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Phil Harvey ‘Keep Keen’ Interview

December 8th, 2010 by Dave

Below: Lewis Threadgold – Fakie Flip (Photo: Danny McCourt)

Manchester based filmer Phil Harvey has had a hell of a year. His eyes have probably spent more time looking through viewfinders and gawping at editing software screens than they have seen the back of his own eyelids. The amount of times we would turn on our internet exploring devices and find another offcut edit or teaser for the forthcoming Keep Keen, we were starting to worry if Phil slept at all during the last 12 months. Turns out he has, but not a minute is wasted in those conscious daylight hours; we have been tuned in all year to Phil’s hard work and we cannot wait to see what the finished product looks like.

The official premiere takes place on December 16th in Manchester so to whet your appetite we managed to tear Phil away from editing, rendering and exporting to tell us a little about the clips he’s been playing with for months. Read on to learn more about Keep Keen, how a person from Oz got a full section in a Manchester scene video, who feebled the 21 stair rail in Castlefield and how the general public can sometimes mistake filming skateboarding for suicide. We’re keen, are you?

Photography: Danny McCourt and Vic Macmahon

When did you start filming properly and how did you get into it?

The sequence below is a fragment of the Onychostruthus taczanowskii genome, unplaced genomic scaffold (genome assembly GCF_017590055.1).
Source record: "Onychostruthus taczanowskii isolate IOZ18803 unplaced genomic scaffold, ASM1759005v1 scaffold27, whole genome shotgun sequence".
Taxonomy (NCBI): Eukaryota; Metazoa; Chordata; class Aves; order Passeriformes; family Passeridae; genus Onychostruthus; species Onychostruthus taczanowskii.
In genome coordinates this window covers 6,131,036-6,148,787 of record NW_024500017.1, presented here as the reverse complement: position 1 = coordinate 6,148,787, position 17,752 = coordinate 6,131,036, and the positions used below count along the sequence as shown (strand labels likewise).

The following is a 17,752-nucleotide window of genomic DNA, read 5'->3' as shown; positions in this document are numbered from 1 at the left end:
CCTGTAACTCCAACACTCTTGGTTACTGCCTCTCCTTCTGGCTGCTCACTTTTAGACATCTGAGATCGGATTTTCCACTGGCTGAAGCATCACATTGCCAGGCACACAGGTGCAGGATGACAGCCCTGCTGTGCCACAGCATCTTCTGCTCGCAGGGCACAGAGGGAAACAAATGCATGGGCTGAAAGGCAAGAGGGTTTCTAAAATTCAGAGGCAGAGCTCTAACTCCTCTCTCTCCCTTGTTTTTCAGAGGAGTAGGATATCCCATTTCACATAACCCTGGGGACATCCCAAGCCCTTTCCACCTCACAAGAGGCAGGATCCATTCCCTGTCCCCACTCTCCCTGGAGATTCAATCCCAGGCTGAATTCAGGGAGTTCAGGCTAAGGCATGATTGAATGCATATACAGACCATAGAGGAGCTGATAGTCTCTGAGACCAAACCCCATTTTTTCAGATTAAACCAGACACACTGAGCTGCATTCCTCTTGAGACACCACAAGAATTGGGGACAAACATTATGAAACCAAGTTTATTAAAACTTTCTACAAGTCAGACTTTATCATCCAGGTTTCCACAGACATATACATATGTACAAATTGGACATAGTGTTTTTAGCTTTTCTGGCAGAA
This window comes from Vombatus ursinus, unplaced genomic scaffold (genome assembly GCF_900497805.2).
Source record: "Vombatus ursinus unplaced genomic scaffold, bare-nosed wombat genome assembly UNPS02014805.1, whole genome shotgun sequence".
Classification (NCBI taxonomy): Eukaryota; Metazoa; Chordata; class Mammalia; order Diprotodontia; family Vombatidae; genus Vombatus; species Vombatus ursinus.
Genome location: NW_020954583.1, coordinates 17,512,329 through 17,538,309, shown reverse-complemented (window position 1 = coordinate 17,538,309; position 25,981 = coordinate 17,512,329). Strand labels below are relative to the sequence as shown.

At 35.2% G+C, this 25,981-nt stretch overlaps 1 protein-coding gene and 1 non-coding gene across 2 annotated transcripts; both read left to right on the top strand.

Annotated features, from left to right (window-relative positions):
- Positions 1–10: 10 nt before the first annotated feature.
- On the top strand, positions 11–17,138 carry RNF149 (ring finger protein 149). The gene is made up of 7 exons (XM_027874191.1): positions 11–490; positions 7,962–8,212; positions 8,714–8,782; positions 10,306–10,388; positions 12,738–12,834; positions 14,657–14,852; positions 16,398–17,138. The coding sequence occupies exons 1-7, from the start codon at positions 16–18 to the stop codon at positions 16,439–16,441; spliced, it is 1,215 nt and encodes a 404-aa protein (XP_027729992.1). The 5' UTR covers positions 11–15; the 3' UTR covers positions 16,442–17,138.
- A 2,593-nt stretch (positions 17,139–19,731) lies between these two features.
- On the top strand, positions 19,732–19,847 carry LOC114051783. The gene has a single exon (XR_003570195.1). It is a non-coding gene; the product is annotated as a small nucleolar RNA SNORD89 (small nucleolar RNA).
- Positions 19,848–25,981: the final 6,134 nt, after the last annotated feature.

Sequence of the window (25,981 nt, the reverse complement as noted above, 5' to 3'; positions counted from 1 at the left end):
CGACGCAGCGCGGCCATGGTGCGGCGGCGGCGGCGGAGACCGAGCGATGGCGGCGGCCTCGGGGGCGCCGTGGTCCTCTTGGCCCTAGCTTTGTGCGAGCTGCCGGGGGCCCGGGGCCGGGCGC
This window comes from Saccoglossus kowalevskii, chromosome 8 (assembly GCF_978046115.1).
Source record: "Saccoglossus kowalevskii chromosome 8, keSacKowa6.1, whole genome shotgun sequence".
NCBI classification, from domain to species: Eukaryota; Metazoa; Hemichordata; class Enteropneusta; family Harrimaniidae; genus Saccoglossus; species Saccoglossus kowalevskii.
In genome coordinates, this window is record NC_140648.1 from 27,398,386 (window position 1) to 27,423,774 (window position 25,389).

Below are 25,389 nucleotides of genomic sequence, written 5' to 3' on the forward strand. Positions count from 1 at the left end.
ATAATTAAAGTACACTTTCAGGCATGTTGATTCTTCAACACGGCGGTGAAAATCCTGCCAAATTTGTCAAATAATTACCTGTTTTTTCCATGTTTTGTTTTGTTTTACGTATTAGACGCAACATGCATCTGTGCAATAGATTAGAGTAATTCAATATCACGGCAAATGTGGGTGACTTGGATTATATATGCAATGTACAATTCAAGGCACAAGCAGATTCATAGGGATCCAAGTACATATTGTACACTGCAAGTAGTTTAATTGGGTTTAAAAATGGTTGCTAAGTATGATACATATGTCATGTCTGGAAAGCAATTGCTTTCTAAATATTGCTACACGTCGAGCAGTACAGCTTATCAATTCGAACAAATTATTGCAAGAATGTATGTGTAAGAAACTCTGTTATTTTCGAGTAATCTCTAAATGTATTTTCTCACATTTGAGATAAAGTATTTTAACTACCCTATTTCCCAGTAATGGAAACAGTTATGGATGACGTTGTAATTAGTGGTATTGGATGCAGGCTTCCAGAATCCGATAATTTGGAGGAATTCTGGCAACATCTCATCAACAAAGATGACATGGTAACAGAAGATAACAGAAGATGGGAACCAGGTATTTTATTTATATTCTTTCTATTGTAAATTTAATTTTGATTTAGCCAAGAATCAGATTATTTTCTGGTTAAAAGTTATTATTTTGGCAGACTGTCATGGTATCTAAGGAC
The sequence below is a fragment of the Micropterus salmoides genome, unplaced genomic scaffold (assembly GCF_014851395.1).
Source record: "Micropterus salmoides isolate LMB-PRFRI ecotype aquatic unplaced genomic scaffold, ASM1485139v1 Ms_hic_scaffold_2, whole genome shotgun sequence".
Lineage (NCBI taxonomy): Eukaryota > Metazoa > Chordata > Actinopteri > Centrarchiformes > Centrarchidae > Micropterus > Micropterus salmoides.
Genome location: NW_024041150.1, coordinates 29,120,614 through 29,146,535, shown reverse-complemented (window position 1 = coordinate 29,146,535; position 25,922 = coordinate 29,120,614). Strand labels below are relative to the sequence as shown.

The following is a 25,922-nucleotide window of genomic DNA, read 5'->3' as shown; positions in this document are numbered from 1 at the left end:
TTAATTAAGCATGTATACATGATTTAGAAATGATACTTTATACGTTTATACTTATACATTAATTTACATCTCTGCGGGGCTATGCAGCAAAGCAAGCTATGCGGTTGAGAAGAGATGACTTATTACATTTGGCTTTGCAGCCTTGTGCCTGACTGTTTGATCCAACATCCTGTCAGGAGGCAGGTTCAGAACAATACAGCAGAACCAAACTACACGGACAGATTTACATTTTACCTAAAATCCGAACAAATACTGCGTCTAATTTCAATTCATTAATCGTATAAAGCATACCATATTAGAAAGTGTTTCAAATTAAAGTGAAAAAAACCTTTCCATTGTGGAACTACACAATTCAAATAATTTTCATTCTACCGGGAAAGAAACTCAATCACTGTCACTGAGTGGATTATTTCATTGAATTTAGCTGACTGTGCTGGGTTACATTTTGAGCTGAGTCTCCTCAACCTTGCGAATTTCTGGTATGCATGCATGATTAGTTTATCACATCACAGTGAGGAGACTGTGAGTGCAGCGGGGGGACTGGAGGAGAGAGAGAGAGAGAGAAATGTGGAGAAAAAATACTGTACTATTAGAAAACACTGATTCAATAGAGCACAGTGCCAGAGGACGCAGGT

I probably started filming when I was 15, but I didn’t really get into it properly till I was about 17. I just used to like filming my mates where I grew up, and I knew that I wasn’t that great at skating so thought I would get into the filming side instead.

Where was the first line you ever filmed?

It was quite a while ago when I filmed my first proper line with a fisheye, probably when John Bell and I used to skate our local high school and film as much as possible in a day.

From the local high school to ledge hopping and globe trotting. Phil filming John Bell (Photo: Vic Macmahon)

What skate videos have made the most impact on you over the years to inspire you to start filming yourself?

Loads of videos made an impact on my filming, but the one that stands out the most is éS ‘Menikmati’, as that was when I first got hooked on skating and it was the big video at the time. The éS team did a demo in Bolton which was the first time I saw skating at such a high level!

I really like Sidewalk’s video ‘In Motion’ also, and any of the Transworld videos, they are always amazing.

Did French Fred’s filming style in Menikmati and later in Sorry and the Cliché videos inspire you in any way when getting creative with angles?

Yeah I really like what he does. All his stuff is really well filmed and the music he uses works well. It definitely helped me. I just try and watch as many skate videos as possible and see how they film and apply it to my own filming. Then it’s just trial and error.

Below: Ben Rowles – 360 Flip (Photo: Vic Macmahon)